You’re neither a great writer nor a great fisherman, but these continue to be the two things you care about most and it’s a surprisingly long time before it occurs to you to put the two together. Finally you write a story about fly fishing and sell it to a magazine for the equivalent of a month’s wages. This is the first time you’ve been paid actual money for something you’ve written. The now-comfortable role of starving artist notwithstanding, it feels pretty damned good.
You begin to freelance for fishing magazines, go to work as the outdoor columnist for a daily newspaper and publish a book that does well enough for the publisher to ask if you have another one in the works. It just so happens that you do. It’s a gradual start, but when fly fishing begins to get fashionable, you’re already in place: maybe not a top gun, but a somewhat established writer just the same. This is the equivalent of pulling off at a random turnout along an unknown river, stumbling into the cosmic green drake hatch and having the right fly.
The books, the magazines and the newspaper don’t pay all that
well individually, but taken together they sometimes add up to enough. It happens slowly, with several false starts, but finally you quit the last of an interminable series of part-time jobs and begin making a living as a writer.
This leads to occasional misunderstandings. Some people assume that you’re now rich because the only other writer they know anything about is Ernest Hemingway. These include some who should know better, like the guy who writes in the London Times that your populist persona is just an act and that you’re actually an eccentric millionaire. What? Luckily, none of your friends read the London Times, but they do read the magazine that names you “angler of the year.” You’re delighted, but the ribbing is unmerciful, beginning with the friend who asks, “So, have those guys ever fished with you?”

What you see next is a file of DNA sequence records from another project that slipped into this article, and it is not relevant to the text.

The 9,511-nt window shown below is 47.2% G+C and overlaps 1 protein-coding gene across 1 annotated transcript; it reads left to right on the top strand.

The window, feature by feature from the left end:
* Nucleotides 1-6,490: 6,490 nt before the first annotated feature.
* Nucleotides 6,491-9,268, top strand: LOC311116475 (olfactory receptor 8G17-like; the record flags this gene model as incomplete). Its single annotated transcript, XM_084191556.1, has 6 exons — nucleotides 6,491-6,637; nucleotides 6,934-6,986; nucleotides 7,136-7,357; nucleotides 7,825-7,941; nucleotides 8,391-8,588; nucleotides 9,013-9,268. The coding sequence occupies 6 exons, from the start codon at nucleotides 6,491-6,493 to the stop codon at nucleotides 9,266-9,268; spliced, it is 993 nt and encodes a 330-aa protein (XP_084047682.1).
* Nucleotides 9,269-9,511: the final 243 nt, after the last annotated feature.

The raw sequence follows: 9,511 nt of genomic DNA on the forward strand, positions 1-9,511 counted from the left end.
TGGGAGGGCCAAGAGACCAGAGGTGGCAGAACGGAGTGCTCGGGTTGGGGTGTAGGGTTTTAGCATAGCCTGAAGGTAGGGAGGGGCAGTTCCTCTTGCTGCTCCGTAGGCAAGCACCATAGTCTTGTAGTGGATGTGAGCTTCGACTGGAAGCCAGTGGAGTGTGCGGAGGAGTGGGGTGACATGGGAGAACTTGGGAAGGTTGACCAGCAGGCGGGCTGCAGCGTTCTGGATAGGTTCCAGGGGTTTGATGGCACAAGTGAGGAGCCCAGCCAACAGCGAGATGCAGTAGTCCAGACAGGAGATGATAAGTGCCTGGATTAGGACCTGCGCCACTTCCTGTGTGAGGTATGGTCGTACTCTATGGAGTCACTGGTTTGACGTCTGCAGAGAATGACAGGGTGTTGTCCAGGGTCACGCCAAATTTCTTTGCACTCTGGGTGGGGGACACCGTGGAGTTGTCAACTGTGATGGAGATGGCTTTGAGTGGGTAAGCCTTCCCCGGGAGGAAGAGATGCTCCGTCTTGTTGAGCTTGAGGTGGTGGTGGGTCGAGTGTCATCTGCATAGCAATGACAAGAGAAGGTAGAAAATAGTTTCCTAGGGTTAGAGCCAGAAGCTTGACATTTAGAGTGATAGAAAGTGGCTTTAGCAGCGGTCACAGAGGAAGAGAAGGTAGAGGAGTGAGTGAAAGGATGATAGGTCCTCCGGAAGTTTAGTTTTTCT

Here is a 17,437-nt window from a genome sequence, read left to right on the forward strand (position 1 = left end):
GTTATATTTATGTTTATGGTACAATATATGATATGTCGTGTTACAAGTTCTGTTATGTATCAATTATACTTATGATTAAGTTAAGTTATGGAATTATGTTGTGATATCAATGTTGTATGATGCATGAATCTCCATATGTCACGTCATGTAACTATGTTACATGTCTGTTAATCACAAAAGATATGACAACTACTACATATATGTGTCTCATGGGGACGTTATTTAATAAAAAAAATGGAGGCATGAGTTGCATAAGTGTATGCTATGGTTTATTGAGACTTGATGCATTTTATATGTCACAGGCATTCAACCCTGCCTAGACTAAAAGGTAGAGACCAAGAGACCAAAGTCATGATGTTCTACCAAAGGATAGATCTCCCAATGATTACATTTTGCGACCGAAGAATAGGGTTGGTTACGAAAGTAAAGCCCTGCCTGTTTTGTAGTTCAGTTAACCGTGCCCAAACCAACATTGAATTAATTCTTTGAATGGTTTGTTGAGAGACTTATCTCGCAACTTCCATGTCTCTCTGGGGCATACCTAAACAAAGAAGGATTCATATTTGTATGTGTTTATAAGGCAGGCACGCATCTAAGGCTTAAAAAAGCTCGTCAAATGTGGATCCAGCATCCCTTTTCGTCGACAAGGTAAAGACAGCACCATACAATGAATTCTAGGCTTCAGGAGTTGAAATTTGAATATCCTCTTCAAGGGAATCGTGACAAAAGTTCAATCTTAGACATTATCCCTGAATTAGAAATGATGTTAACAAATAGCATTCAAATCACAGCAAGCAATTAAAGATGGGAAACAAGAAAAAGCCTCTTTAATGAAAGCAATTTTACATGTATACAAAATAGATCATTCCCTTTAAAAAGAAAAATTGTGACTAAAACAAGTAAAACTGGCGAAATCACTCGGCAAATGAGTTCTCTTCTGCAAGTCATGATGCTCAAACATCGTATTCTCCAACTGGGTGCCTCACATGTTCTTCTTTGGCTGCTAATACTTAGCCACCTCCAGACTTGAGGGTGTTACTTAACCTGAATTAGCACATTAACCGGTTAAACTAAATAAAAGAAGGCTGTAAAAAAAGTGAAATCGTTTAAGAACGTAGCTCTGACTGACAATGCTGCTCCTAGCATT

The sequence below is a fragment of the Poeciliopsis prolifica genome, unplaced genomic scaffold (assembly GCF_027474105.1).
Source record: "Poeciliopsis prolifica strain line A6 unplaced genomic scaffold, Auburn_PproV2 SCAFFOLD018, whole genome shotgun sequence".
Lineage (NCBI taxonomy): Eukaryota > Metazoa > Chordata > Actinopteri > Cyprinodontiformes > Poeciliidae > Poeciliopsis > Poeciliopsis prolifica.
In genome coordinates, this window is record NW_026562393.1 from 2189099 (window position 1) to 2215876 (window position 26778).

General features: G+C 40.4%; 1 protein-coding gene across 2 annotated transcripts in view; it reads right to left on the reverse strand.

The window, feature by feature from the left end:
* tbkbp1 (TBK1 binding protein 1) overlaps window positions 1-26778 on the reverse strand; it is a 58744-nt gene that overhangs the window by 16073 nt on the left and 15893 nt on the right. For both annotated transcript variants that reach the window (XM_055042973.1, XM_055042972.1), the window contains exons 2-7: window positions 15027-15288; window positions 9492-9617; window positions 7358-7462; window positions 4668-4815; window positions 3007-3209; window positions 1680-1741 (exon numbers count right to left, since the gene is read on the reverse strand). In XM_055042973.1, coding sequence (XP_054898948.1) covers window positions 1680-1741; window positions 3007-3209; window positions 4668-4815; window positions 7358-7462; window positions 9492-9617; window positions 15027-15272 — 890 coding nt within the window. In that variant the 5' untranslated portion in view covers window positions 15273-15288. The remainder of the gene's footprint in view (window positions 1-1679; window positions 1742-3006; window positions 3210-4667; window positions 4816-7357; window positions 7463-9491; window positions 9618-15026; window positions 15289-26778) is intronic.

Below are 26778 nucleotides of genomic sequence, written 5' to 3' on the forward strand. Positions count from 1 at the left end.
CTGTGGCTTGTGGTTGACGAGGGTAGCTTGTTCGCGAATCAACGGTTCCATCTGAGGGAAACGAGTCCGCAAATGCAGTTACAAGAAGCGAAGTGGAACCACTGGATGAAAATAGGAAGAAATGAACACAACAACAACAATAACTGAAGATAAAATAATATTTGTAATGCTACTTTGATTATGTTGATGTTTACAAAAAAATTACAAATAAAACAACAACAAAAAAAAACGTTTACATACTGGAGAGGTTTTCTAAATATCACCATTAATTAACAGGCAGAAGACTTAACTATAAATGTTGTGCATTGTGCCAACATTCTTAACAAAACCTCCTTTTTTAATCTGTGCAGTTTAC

You meet a man who, in the course of a durable friendship, teaches you most of what you’ll ever know about fly fishing and incidentally helps you dial yourself back in the direction of the native midwesterner you’d always been. He’s also what you’d call “colorful,” so you naturally write about him and early on people ask if he’s real, or just a fictional character. Years later, when he goes on the road as a public speaker and you become somewhat reclusive, people ask him the same thing about you.
You buy a small, mediocre house near a small, mediocre trout stream, and after a few good years you manage to pay off the mortgage. This leaves you nearly broke, but you own your home outright, which is crucial for a writer—a profession in which the regular paychecks needed for monthly payments are all but unknown.